On the morning of June 6, 1944, a significant date that would go down in history, the sky dawned grey with heavy clouds and a four-foot sea.

This was to be the Allies' Longest Day.

During the weeks preceding the significant date, the Southern Coast was transformed into an expansive military hub. Roads and quiet lanes buzzed with a variety of army vehicles, while residents became accustomed to the sight of American and British troops camping close to their homes.

At the bustling harbours of Southampton and Portsmouth, a multitude of landing craft, supply vessels, and warships lined up from bow to stern, creating a formidable sight. Meanwhile, on the distant horizon, additional ships were gradually converging from various ports in the United States and across the British coastlines.

Preparing for the imminent mission, aircraft and gliders were being readied at airfields throughout the Southern region. Paratroopers diligently rehearsed their pivotal responsibilities, receiving extensive training sessions, while ground troops and naval forces honed their skills in anticipation of spearheading the forthcoming landings.

As the situation grew more urgent, makeshift barracks and rows of tents appeared in every available space. The landscape transformed as individuals clad in khaki uniforms populated the area. Approaching the pivotal day, sections were gradually cordoned off and security measures heightened. All leave was cancelled.

Launching what would later be dubbed "the great crusade," Operation Overlord saw the coordination of 7,000 ships, 11,000 aircraft, and 3 million troops, a massive mobilization effort led by General Eisenhower.

Bournemouth Echo: Troops make their way up the Normandy beaches whil efacing heavy fire from German encampments

In the midst of meticulous preparations and concealed strategies, a sudden twist of fate almost derailed the carefully orchestrated invasion plan. The relentless onslaught of a powerful north-westerly gale posed a significant threat to the success of the operation.

In the command centre located at Southwick House, near Fareham, Eisenhower determined a 24-hour postponement of the landings. The immense strength of the Allied forces awaited the opportune moment when a temporary break in the weather appeared, prompting Eisenhower to initiate the largest coordinated land, sea, and air operation in history.

Just after midnight on June 6, a relentless sea bombardment ignited the early hours with a series of bombing raids targeting German fortifications lining the shores of France.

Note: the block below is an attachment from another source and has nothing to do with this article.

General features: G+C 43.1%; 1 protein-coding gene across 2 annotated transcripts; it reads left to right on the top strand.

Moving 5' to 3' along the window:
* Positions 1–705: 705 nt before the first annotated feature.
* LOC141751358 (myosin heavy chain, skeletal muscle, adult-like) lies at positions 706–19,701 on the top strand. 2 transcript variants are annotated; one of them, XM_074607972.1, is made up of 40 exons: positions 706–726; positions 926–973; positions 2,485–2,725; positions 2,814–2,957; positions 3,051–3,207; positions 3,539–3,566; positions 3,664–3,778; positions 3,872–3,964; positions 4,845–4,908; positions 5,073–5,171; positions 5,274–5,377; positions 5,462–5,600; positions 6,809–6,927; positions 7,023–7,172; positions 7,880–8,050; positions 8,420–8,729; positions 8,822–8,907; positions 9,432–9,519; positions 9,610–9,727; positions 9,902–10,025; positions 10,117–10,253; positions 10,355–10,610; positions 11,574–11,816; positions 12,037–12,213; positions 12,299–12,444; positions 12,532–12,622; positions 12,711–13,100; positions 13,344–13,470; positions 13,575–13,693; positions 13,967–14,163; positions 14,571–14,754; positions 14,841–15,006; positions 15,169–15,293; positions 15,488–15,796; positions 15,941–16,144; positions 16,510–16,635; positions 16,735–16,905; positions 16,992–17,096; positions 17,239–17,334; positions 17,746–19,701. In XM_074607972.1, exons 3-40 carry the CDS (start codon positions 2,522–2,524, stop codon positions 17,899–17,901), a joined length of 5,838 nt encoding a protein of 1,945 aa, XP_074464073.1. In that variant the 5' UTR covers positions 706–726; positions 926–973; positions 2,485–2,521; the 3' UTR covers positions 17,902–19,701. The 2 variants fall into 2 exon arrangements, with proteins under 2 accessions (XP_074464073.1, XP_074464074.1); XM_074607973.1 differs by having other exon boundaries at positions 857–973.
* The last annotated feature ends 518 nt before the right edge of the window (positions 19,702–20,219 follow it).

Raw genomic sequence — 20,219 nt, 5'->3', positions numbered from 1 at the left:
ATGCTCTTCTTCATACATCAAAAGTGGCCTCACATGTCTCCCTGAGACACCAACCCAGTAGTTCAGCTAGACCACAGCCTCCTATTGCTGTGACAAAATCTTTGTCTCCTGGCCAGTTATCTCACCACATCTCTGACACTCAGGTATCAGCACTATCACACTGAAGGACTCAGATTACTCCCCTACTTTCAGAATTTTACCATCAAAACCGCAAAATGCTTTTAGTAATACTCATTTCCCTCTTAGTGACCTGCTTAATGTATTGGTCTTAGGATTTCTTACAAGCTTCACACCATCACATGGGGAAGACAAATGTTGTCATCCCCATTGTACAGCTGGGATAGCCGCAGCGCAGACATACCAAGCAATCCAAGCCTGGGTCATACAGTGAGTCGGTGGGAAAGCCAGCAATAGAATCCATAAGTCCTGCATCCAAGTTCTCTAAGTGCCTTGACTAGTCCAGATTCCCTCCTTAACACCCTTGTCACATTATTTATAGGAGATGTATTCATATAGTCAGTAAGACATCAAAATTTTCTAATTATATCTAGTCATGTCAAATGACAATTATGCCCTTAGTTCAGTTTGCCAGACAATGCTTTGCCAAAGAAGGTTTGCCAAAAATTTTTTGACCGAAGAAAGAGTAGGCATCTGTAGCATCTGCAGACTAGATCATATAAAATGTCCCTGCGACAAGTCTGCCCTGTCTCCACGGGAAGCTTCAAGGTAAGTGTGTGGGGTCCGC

During the dark of night, airborne soldiers descended from the sky using gliders or parachutes, stealthily infiltrating enemy territory to capture key positions.

As the turbulent waters of the Channel churned relentlessly, a wave of nausea swept through the numerous soldiers bracing themselves for the imminent peril of their daring assault on the beaches.

Under the dawn light, the troops launched a fierce and relentless assault as they made their way onto the shore. Despite the increasing number of casualties, the intense battle persisted.

Slowly but surely, the British advanced, steadily securing each objective they aimed for. Meanwhile, to the west, the Americans faced formidable resistance.

Bournemouth Echo: Pic caption A: On the March: American GIs marching through Southampton in the lead up to the

Before the invasion began, the pre-invasion bombing failed to eliminate the German forces.

Further west beneath the rugged cliffs of Pointe du Hoc, Colonel James E Rudder and his squadron of American rangers, equipped with grappling hooks and London Fire Brigade ladders, braced themselves to conquer the daunting vertical rock surface amidst a relentless onslaught of machine gun bullets and hand grenade explosions.

As their comrades plummeted to their death below, the brave rangers continued their advance without hesitation. They eventually found themselves engaged in close combat with German forces within a labyrinth of subterranean tunnels atop the cliff.

And still the invasion force kept pushing forward.

Throughout the day, a steady stream of troops flooded ashore, moving deeper into the territory while Allied aircraft circled above, scanning and attacking enemy positions.

By the evening Winston Churchill was able to tell the House of Commons that Operation Overlord "is proceeding in a thoroughly satisfactory manner. Many dangers which appeared extremely formidable are now behind us."

But D-Day would likely never have happened without Hampshire – which Bournemouth was part of at the time – and Churchill may never have been able to deliver the good news.

The British government designated Bournemouth as a reception area due to its distance from potential bombing targets. Consequently, a large number of children from heavily bombed areas like Southampton were evacuated to Bournemouth for safety.

Like Southampton, Bournemouth also housed thousands of troops stationed in the town. Soldiers were billeted in homes, campsites, and even public buildings like drill halls and schools. These troops trained in the surrounding areas, making Bournemouth a bustling centre of wartime activity.

Bournemouth wasn’t immune to German bombing raids.  Between 1940 and 1944, the Luftwaffe dropped more than 2,200 bombs on the town, resulting in 350 civilian and serviceman casualties.  The heaviest bombing raid occurred on May 23rd, 1943, claiming more than 130 lives.

Though not as severely damaged Southampton or Portsmouth, Bournemouth did suffer some damage to infrastructure. The bombings destroyed landmarks like Beales department store, the Metropole Hotel, and the Punshon Memorial Church.

But Bournemouth persevered through the Second World War. The town’s spirit of resilience and its role in sheltering evacuees and troops is an important part of its history and a vital chapter in Hampshire’s efforts to prepare for D-Day.